Car parts maker Gestamp plans to float its shares in Spain in the largest European IPO so far this year.

The business aims to sell at least 25 per cent of its shares according to an intention to float document filed on Monday morning, with an expected valuation of at least €3.7bn.

Its shares will be listed on the Madrid, Barcelona, Bilbao and Valencia stock exchanges in the second quarter of this year.

The offering will be the largest IPO by both market capitalisation and amount raised in Europe so far this year, according to data from Dealogic.

Gestamp makes car components from bodywork to door hinges, and supplies carmakers from Volkswagen to Renault. Last year pre-tax profits rose by 37.7per cent to €348m, while revenues climbed 7.3 per cent to €7.5bn.

While the group’s net debt increased from €1.5bn to €1.6bn, its rising profits meant that the ratio of net debt to core earnings fell fractionally from 1.96 to 1.94.

The business was wholly owned by the Riberas family until last year, when it sold a 12.5 per cent stake to Japan’s Mitsu for €416m, valuing the whole business at €3.3bn.

Due to a rise in last year’s profits, the amount paid by Mitsu for the stake has risen to €466.7m – valuing the whole business at €3.7bn. Employees own around 1.5 per cent of the group.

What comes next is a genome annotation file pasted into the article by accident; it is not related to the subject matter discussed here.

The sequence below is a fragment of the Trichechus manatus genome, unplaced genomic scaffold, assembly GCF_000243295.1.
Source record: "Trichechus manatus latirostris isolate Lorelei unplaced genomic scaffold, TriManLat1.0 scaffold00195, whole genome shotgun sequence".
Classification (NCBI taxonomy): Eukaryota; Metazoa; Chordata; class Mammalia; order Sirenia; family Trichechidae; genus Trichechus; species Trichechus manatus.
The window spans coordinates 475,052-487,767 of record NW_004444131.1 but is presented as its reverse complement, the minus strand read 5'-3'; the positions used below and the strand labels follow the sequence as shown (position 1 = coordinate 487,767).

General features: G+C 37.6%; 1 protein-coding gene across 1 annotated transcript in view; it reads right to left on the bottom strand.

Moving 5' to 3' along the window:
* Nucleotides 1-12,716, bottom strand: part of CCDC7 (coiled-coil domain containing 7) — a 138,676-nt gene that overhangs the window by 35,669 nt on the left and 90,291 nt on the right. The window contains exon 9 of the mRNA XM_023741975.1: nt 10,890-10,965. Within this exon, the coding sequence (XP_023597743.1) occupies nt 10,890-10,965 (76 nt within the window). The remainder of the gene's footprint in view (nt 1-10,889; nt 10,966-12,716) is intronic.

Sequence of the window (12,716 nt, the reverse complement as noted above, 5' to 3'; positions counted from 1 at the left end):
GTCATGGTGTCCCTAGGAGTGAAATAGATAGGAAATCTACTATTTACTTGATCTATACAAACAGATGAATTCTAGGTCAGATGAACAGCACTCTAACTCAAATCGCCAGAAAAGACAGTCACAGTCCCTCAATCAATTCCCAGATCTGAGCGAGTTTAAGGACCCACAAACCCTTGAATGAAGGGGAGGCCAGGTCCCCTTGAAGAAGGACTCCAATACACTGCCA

Mitsu will retain its stake after the IPO, while the Riberas family will keep a controlling shareholding.

Chairman and chief executive Francisco J. Riberas said: “Becoming a public company is the next natural step in our growth trajectory.”

He said floating would allow the group to raise more money while also increasing its profile and ability to attract workers.

“We will maintain our family-owned, long-term culture that has enabled us to become a leading supplier in the automotive sector,” he added.

The business was formed in 1997 from the integration of several smaller metal stampers in Spain to create the country’s largest steel business.

It expanded internationally through acquisitions and now spreads across 21 countries from the US to China and has 95 plants, with a further 10 under construction, with 34,000 staff globally.

Carmakers are striving to make their vehicles less polluting to meet ever-more stringent emissions targets.

Taking out weight, often through changing manufacturing techniques or using lighter materials, is key to this “lightweighting” process, and Gestamp has seen a rise in sales as a result of customers requesting more sophisticated materials.

It also benefitted from increased outsourcing from automakers, as well as increasingly demanding crash safety tests on new cars.

The company was one of the first major automotive parts suppliers to confirm an investment in the UK after the country’s vote to leave the EU.

In September the group confirmed it was investing £70m in a new stamping plant in Cannock in Staffordshire to serve customers that include Jaguar Land Rover and BMW.

Image via Bloomberg

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